This theory was then called the activation-synthesis hypothesis and caused quite a controversy within the dream experts circles. The controversy was mainly because this theory was nothing like the previous psychoanalytical theories by Freud and Carl. However, it has been there for a long time and to date, it remains one of the most popular dream theories.
What happens when we sleep
When we sleep, there are five sleep stages involved and they are as follows.-
Stage 1.- This is the stage where the sleep is very light and it’s easy to wake up. Actually, any distraction can cause you to wake up at this stage. It is the beginning of sleep.
Stage 2.- at this stage, the sleeper experiences a slightly deeper sleep and even the brain activity, in this case, is slowly slowing down. Unless the distraction is really loud, the sleeper can sleep through it.
Stage 3 and 4.- This is the stage where the sleep is at its deepest. Actually, brain activity at this stage has slowed down considerably. It is when we have the slowest brain waves which go up to stage 4.
Stage 5.- This occurs 90 minutes after we go to sleep which is actually after the fourth stage. REM(Rapid Eye Movement) sleep begins here. REM is mainly recognized when movement of the eyes occurs.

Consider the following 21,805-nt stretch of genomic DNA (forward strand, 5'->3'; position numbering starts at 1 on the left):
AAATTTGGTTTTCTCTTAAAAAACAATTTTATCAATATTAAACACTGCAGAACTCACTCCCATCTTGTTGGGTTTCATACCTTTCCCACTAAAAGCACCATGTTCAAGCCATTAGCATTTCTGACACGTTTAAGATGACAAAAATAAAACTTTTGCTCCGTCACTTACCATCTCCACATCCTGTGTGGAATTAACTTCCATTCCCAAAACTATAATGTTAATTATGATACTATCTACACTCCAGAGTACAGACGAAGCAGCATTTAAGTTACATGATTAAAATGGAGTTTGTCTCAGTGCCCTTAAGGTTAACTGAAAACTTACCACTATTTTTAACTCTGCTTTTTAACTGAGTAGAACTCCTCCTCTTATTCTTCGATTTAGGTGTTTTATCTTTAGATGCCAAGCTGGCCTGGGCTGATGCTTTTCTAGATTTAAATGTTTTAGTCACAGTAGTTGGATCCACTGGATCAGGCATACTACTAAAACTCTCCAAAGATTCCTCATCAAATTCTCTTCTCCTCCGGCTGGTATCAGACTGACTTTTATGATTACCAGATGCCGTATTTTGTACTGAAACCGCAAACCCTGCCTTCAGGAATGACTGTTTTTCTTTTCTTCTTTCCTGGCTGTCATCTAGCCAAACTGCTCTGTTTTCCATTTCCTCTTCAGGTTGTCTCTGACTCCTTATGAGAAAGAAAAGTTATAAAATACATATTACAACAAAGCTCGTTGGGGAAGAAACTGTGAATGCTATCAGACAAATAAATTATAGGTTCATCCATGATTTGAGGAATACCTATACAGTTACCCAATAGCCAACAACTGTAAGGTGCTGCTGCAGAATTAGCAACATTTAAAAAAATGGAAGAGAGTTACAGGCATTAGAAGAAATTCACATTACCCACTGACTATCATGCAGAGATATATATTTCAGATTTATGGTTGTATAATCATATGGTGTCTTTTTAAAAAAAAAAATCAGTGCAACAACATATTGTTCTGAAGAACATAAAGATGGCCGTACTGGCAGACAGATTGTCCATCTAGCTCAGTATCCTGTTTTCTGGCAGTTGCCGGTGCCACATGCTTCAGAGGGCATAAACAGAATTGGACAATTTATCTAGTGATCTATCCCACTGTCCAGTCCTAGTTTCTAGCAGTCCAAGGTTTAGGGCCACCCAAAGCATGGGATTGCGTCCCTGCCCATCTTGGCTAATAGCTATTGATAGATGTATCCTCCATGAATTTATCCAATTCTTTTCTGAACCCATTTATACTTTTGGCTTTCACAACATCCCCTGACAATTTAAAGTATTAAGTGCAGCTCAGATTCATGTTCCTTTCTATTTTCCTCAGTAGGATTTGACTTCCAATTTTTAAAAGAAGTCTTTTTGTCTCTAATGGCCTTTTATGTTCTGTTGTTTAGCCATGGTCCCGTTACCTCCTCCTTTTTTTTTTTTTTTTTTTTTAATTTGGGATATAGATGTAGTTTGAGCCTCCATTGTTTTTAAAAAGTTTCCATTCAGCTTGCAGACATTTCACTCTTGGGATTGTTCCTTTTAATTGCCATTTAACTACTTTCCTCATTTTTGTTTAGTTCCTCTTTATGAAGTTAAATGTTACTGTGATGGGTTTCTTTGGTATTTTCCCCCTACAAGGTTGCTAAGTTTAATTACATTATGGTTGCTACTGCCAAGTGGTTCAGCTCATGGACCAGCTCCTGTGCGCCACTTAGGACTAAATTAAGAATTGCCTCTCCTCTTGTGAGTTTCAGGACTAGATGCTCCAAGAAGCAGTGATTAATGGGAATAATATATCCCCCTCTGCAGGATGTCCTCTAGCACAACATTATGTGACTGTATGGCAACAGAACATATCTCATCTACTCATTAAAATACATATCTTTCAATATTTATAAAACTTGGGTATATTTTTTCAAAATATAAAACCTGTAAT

During REM, there are various physiological changes that occur. The heart rate and breathing quicken, the blood pressure rises and the body can’t regulate its temperature to normal. The brain activity also increases and becomes at the same level as when we are awake and in some instances, it becomes even higher.
The rest of the body becomes paralyzed until REM sleep is over. According to REM sleep research, the paralysis is as a result of the release of glycine which is an amino acid to the neurons that are responsible for impulses from the brain or spinal cord. Most of the dreaming takes place during the REM sleep stage but research has also proven that dreams could occur at any stage of sleep. Though the dreams that occur at the non-REM stages don’t have the same intensity as the REM dreams.
The paralysis during REM sleep is actually nature’s way of ensuring that we don’t act out our dreams. If for example, someone dreams of flying then they shouldn’t do it lest they end up on the floor.
It has also been proven that throughout the night we go through the five stages of sleep several times. In every cycle, there is actually more REM sleep and less deep sleep.
Dreams could occur as any of the above theories have described. The fact remains that they happen during sleep and when we remember them we always try to make sense of them by looking for interpretations. In most cases, these interpretations also help us to make sense of our waking lives and find solutions to issues. Generally, that is how dreams work.